Along with watching minor midgets, McKeen’s correspondent Saeed Atcha has been taking in some drafted players throughout the OHL. Chiming in on drafted players from various NHL clubs, he takes a drafted prospects tour across the Ontario Hockey League.
6’3, 187 lbs,
DOB: March 15, 1993
Mark Scheifele continues to be one of the OHL’s most dynamic and effective forwards. The engine behind Barrie’s offence, but a sold two-way player at the same time, Scheifele is off to a hot start this season. Engaged in all aspects of play, the crafty centre clearly makes those around him better. Scheifele has honed his skills to the point of exacting precision with every touch of the puck. Scheifele sees plays before they unfold and combines speed with execution. Despite being ready to play at the next level, Scheifele brings a high compete level and consistency to every shift, using his vision and playmaking to leadBarrie’s offence.
6’3, 198 lbs,
DOB: January 22, 1994
In his second full season with the Battalion, Blujus is starting to play a greater role with his junior club. With many of his earlier skating woes behind him, mobility and range is no longer a critical issue. Aware of his deficiency in foot speed, Blujus compensates by anticipating plays and gaining puck possession. The conservative Battalion style is well suited for Blujus who will safely clear the puck from the defensive zone rather than rush the puck. Blujus is still lacking a physical dimension to his game giving preference to stick checks over a punishing style. His greatest contribution to the Battalion is likely his shot from the point which, more times than not, ends up on net
6’2, 204 lbs,
DOB: June 15, 1993
Not only is Boone Jenner a work-horse for the Oshawa Generals, he is also their offensive engine. His skating, once an area that required work, now makes him a threat on the ice as he creates scoring chances by pairing his mobility with his puck distribution skills in the offensive zone. Jenner has shown the ability to dominate the boards in the offensive zone, using his size and strength to protect the puck givingOshawaa very dangerous puck cycling operation. Jenner’s speed provides the Generals with successful offensive zone entries, often times drawing in a defender in the process. Strong stick handling skills allows Jenner to create time and space in order to architect the Generals puck possession game.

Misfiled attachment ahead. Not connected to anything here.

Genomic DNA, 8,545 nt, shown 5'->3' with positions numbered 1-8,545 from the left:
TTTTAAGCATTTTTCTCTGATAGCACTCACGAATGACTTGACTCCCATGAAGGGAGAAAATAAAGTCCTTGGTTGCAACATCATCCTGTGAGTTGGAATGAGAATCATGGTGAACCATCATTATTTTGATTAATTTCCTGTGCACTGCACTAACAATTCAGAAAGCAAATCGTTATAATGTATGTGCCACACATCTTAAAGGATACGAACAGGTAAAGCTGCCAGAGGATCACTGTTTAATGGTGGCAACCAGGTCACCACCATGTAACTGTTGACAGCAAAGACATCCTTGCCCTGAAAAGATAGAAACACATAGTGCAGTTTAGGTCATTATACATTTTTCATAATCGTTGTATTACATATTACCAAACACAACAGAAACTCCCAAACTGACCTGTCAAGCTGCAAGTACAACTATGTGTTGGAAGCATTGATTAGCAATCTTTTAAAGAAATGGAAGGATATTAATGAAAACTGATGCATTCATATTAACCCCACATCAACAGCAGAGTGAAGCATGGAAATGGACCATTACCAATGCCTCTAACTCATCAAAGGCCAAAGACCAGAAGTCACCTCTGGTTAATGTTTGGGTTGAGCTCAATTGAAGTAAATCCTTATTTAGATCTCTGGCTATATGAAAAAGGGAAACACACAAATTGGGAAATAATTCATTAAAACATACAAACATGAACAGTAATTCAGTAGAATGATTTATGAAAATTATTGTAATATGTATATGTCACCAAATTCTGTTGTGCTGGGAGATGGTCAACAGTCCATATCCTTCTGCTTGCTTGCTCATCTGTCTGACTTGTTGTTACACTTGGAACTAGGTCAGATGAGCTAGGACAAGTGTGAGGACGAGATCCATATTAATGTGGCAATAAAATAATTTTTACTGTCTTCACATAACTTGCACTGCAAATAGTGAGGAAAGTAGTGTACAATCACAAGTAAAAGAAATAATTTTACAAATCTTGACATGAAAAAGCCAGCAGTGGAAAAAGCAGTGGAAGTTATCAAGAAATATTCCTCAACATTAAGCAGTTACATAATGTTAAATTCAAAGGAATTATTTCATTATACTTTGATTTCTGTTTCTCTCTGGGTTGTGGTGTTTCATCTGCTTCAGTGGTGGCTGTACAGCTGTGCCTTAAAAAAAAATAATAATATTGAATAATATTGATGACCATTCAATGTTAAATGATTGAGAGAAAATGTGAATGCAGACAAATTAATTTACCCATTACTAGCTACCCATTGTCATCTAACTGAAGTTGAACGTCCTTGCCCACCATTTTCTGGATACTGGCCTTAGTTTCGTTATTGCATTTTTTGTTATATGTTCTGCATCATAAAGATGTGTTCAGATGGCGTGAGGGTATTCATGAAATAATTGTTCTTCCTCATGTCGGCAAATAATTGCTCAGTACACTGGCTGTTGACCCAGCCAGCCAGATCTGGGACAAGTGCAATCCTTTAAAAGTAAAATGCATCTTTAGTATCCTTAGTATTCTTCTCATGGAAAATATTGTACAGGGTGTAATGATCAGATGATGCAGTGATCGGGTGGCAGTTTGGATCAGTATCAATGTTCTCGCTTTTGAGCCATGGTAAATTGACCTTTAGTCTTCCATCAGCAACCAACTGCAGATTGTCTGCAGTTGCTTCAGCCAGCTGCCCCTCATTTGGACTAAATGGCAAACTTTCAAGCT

6’3, 224 lbs,
DOB: April 30, 1993
Tyler Biggs has added the dimension of size to the Generals top line this year. Whether cycling the puck from down low or providing net front presence, Biggs is a difficult to player to separate from the puck. On the other hand, Biggs will deliver punishing hits while forechecking, jarring the puck loose to create scoring chances. A speedy north-south skater who will gain zone entries for the Generals, Biggs needs to be more efficient with his shot selection as he tends to shoot the puck as soon as possible from low percentage areas. On the powerplay, Biggs is most useful battling for loose pucks at the goal line, using his strength and body positioning to pounce on the rebound or at the very least to provide a formidable screen for the opposing goaltender.
6’0, 190 lbs, DOB: January 24, 1993
An opportunistic forward, Matt Puempel constantly provides the Rangers with a strong finishing touch. While Puempel thrives in the offensive zone, he tends to blend into the background in the neutral zone, and even more so in his own. Stealthy in his approach, Puempel excels at finding open ice. Puempel is a pure sniper armed with a quick release and an accurate shot.
5’11, 176 lbs, DOB: March 31, 1993
The Kitchener Rangers’ speed of attack can be at least partly attributed to the skating ability of Ryan Murphy. Murphy combines fluid multi-directional skating and vision to rush the puck rapidly from the defensive zone to the attacking zone. The Rangers are able to maximize offensive pressure on their power plays due to the quickness with which Murphy can re-enter the attacking zone after a clearing. Sometimes guilty of trying to do too much on his own – a function of teammates unable to keep up with his tempo – Murphy often skates into trouble, leading to turnovers. Decision making when passing is a work in progress as is his ability to cover a larger forward with the puck in one-on-one situations.
6’2, 198 lbs, DOB: August 22, 1994
Olli Maatta is a mobile defender whose range allows the London Knights defensive zone recoveries and more offensive intrusions. Maatta threatens with an ever-present shot from the point increasing the array of scoring chances available to the Knights. His puck distribution from the offensive blueline is an asset as is good decision making between shooting and passing. Not one to panic at the point, Maatta will seek best option and executes it with efficiency. Maatta augments the Knights’ defense by having the ability to stand up even the most talented OHL forwards by managing gap control and strong one-on-one coverage. Providing a composed game from the back end, Maatta provides reliability and makes smart plays under pressure to clear the zone while being aware of his options. His durability has been proven on numerous occasions by the large amounts of logged ice-time, adding to his value.